Some days you don’t feel like teaching. You walk in to the classroom, and you know that there will be people staring at you. And they all want something. And you don’t want to give them anything. No love, no understanding, no empathy. We all have days like this. But you can’t tell them all to go home and cancel class. You have to find a way to still continue building and maintaining a positive classroom experience.
You have to figure out a way to not look angry or upset. This is often done with a smile. But not any type of smile. You need to smile with the Duchenne Smile.
According to a 2014 article in the Journal of Nonverbal Behavior titled “The Duchenne Smile and Persuasion,” authors Hall and Gunnery quote Ekman (2002), defining a Duchenne Smile as:
The Duchenne smile is an expression that includes activation of the zygomatic major muscle which pulls the lip corners up into a smile, and activation of the orbicularis oculi muscles which raise the cheeks to create crow’s feet around the eyes.
Here is some random guy from LifeHacker describing it:
So basically this is a smile that involves your eyes and raises your cheeks. Research shows that this type of smile has a TON of benefits for those able to use it. According to the same Hall and Gunnery article:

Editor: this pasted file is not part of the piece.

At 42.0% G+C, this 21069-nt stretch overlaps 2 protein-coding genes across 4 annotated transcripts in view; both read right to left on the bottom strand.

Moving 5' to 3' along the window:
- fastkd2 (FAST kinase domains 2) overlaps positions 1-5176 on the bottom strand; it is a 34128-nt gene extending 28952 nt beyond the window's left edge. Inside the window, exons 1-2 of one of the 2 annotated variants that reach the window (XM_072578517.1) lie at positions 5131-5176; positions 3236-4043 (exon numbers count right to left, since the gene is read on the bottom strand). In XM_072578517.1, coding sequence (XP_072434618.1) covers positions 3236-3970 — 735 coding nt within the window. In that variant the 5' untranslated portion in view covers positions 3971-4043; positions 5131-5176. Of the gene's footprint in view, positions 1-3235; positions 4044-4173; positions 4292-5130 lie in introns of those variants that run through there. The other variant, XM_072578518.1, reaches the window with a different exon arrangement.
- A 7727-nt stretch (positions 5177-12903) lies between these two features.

Mehu et al. (2007) found that people showing Duchenne smiles were rated as more generous and extroverted as compared to people showing non-Duch-
Woodzicka (2008) found that in a job interview context, people who produce Duchenne smiles are rated as more hireable and competent than people who display non-Duchenne smiles.
Bernstein et al. (2010) found that people prefer others who are displaying genuine (or Duchenne) smile as opposed to non-Duchenne smiles after they have
faced social exclusion.
This article discussed how the Duchenne Smile can actually be created deliberately by many people. When discussing deliberate facial expressions that are somewhat forced, we can often feel like we are being “fake” or “manipulative.” But there are certain times where our intentions are genuine but we might be tired or have had something happen that is effecting us. The Hall and Gunnery article concludes that even if we force it, the Duchenne Smile is consistently more persuasive than other facial expressions and types of smiles.
The final concluding thoughts were that Duchenne Smiles lead to pleasantness, and pleasantness typically leads to more effective persuasion. So if you can create a smile like this on demand, do it! If not, then try to learn how.